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Touch stopwatch

Intermediate | MakeCode, Python | Buttons, LED display, Touch logo | Arithmetic operators, Boolean logic, Input/output, Measurement, Variables

Step 1: Make it

What is it?

Make a real stopwatch using the new micro:bit's touch logo sensor as an extra button.


Coding guide

What you'll learn

  • How to use the new micro:bit's touch logo sensor as an extra button in a practical project
  • How to use variables and mathematical operators to measure time
  • How to use mathematical operators to convert units (milliseconds to seconds)
  • What a Boolean variable is and how they can be used to control the flow of a program

How to use it

  • Flash the program onto a new micro:bit with built-in speaker.
  • Press button A to start the stopwatch running. An animated beating heart is shown on the LED display while it's timing.
  • Press button B to stop it. You can start and stop it as many times as you like and it will keep adding to the time, just like a real stopwatch.
  • Press the gold touch logo on the front of the micro:bit to show the measured time in seconds.
  • To reset the time back to zero, press the reset button on the back of the micro:bit.

How it works

  • The micro:bit tracks how long it's been powered on in milliseconds (thousandths of a second). This is called the running time.
  • When you press button A, a variable called start is set to the current running time.
  • When you press button B, the start time is subtracted from the new running time to work out how much time has elapsed since you started the stopwatch. This difference is added to the total time, which is stored in a variable called time.
  • If you press the touch logo, the program shows the total elapsed time on the LED display. it converts the time from milliseconds (thousandths of a second) to seconds by dividing it by 1000. It uses the integer division operator to give a result in whole numbers (integers).
  • The program also uses a Boolean variable called running to control the program. Boolean variables can only have two values: true or false. If running is true, the stopwatch has been started. If running is false, the stopwatch hasn't been started or has been stopped.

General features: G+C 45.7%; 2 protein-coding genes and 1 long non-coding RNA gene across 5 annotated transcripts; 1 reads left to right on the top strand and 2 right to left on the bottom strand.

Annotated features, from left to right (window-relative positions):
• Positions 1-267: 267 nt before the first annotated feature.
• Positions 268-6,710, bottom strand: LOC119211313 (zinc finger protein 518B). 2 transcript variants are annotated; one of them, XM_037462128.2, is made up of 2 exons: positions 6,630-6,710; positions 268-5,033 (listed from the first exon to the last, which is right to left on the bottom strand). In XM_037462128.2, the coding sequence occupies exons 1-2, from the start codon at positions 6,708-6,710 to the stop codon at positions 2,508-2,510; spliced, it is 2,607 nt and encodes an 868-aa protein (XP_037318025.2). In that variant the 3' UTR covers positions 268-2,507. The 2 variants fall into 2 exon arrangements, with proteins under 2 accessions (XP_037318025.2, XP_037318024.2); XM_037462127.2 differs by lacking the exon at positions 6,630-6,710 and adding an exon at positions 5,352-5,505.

• If running is true, a loop keeps the heart animation appearing on the LED display.
  • It will only show the time when you press the logo if the stopwatch has been stopped, if running is not true.
  • The code prevents false readings by making sure the time variable is only changed when you press button B if the stopwatch has already been started, if running is true.

What you need

  • new micro:bit with sound (or MakeCode simulator)
  • MakeCode or Python editor
  • battery pack (optional)

Step 2: Code it

1from microbit import *
2time = 0
3start = 0
4running = False
6while True:
7    if running:
9        sleep(300)
11        sleep(300)
12    else:
14    if button_a.was_pressed():
15        running = True
16        start = running_time()
17    if button_b.was_pressed():
18        if running:
19            time += running_time() - start
20        running = False
21    if pin_logo.is_touched():
22        if not running:
23            display.scroll(int(time/1000))

Step 3: Improve it

  • Modify the program so you can reset the time by shaking the micro:bit.
  • Make the timer more accurate by using fractions of numbers instead of integers (whole numbers).
  • Add a lap time function so that if if you touch the logo while the stopwatch is running it shows the time at that point. Remember to make sure this is not added to the total time variable.